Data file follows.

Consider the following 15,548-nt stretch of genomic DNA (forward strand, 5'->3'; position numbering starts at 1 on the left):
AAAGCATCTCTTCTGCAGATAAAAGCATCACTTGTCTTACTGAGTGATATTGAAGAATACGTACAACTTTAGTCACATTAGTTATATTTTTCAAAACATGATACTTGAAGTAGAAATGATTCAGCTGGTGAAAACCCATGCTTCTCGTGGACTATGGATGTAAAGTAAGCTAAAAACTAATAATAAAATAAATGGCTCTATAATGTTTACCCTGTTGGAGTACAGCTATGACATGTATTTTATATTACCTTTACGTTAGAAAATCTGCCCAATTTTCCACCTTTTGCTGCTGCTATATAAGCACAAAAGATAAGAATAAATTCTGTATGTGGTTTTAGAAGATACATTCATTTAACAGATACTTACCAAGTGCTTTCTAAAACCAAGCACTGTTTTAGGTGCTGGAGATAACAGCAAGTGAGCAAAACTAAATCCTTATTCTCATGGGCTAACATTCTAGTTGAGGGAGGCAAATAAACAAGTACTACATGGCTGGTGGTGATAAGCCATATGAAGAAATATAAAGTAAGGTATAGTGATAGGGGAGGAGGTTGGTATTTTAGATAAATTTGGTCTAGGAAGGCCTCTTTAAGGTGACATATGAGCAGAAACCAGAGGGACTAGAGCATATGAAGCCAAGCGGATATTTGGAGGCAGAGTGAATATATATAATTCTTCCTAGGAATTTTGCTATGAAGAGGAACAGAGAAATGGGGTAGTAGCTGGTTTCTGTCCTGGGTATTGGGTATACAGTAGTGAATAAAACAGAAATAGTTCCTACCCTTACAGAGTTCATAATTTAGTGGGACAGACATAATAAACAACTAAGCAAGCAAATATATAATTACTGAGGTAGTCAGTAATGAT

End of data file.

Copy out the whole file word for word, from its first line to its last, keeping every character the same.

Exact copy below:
Consider the following 15,548-nt stretch of genomic DNA (forward strand, 5'->3'; position numbering starts at 1 on the left):
AAAGCATCTCTTCTGCAGATAAAAGCATCACTTGTCTTACTGAGTGATATTGAAGAATACGTACAACTTTAGTCACATTAGTTATATTTTTCAAAACATGATACTTGAAGTAGAAATGATTCAGCTGGTGAAAACCCATGCTTCTCGTGGACTATGGATGTAAAGTAAGCTAAAAACTAATAATAAAATAAATGGCTCTATAATGTTTACCCTGTTGGAGTACAGCTATGACATGTATTTTATATTACCTTTACGTTAGAAAATCTGCCCAATTTTCCACCTTTTGCTGCTGCTATATAAGCACAAAAGATAAGAATAAATTCTGTATGTGGTTTTAGAAGATACATTCATTTAACAGATACTTACCAAGTGCTTTCTAAAACCAAGCACTGTTTTAGGTGCTGGAGATAACAGCAAGTGAGCAAAACTAAATCCTTATTCTCATGGGCTAACATTCTAGTTGAGGGAGGCAAATAAACAAGTACTACATGGCTGGTGGTGATAAGCCATATGAAGAAATATAAAGTAAGGTATAGTGATAGGGGAGGAGGTTGGTATTTTAGATAAATTTGGTCTAGGAAGGCCTCTTTAAGGTGACATATGAGCAGAAACCAGAGGGACTAGAGCATATGAAGCCAAGCGGATATTTGGAGGCAGAGTGAATATATATAATTCTTCCTAGGAATTTTGCTATGAAGAGGAACAGAGAAATGGGGTAGTAGCTGGTTTCTGTCCTGGGTATTGGGTATACAGTAGTGAATAAAACAGAAATAGTTCCTACCCTTACAGAGTTCATAATTTAGTGGGACAGACATAATAAACAACTAAGCAAGCAAATATATAATTACTGAGGTAGTCAGTAATGAT